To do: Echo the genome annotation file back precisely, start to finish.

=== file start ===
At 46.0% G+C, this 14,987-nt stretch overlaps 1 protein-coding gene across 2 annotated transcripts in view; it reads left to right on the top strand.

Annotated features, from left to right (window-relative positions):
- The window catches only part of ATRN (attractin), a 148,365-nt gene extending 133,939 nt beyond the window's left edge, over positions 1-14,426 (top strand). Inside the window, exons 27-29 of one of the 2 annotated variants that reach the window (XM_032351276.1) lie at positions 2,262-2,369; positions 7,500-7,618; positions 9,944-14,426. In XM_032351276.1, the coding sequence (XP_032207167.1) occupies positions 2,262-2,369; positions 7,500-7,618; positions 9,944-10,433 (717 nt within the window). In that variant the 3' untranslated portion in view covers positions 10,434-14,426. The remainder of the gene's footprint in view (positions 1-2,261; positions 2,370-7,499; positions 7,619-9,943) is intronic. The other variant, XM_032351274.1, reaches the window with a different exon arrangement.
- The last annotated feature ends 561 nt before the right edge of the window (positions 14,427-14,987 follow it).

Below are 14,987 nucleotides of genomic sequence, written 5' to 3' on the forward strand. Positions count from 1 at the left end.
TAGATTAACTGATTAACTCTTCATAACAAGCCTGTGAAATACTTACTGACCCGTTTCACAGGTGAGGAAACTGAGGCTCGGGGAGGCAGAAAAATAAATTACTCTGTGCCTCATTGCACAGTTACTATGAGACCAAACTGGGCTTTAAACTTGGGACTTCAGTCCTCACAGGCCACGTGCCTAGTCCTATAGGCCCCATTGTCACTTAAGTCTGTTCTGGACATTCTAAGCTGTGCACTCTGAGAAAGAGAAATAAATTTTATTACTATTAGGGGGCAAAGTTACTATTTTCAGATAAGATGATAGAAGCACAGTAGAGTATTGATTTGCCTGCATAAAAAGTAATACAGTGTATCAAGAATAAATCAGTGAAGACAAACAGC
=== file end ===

At 46.0% G+C, this 14,987-nt stretch overlaps 1 protein-coding gene across 2 annotated transcripts in view; it reads left to right on the top strand.

Annotated features, from left to right (window-relative positions):
- The window catches only part of ATRN (attractin), a 148,365-nt gene extending 133,939 nt beyond the window's left edge, over positions 1-14,426 (top strand). Inside the window, exons 27-29 of one of the 2 annotated variants that reach the window (XM_032351276.1) lie at positions 2,262-2,369; positions 7,500-7,618; positions 9,944-14,426. In XM_032351276.1, the coding sequence (XP_032207167.1) occupies positions 2,262-2,369; positions 7,500-7,618; positions 9,944-10,433 (717 nt within the window). In that variant the 3' untranslated portion in view covers positions 10,434-14,426. The remainder of the gene's footprint in view (positions 1-2,261; positions 2,370-7,499; positions 7,619-9,943) is intronic. The other variant, XM_032351274.1, reaches the window with a different exon arrangement.
- The last annotated feature ends 561 nt before the right edge of the window (positions 14,427-14,987 follow it).

Below are 14,987 nucleotides of genomic sequence, written 5' to 3' on the forward strand. Positions count from 1 at the left end.
TAGATTAACTGATTAACTCTTCATAACAAGCCTGTGAAATACTTACTGACCCGTTTCACAGGTGAGGAAACTGAGGCTCGGGGAGGCAGAAAAATAAATTACTCTGTGCCTCATTGCACAGTTACTATGAGACCAAACTGGGCTTTAAACTTGGGACTTCAGTCCTCACAGGCCACGTGCCTAGTCCTATAGGCCCCATTGTCACTTAAGTCTGTTCTGGACATTCTAAGCTGTGCACTCTGAGAAAGAGAAATAAATTTTATTACTATTAGGGGGCAAAGTTACTATTTTCAGATAAGATGATAGAAGCACAGTAGAGTATTGATTTGCCTGCATAAAAAGTAATACAGTGTATCAAGAATAAATCAGTGAAGACAAACAGC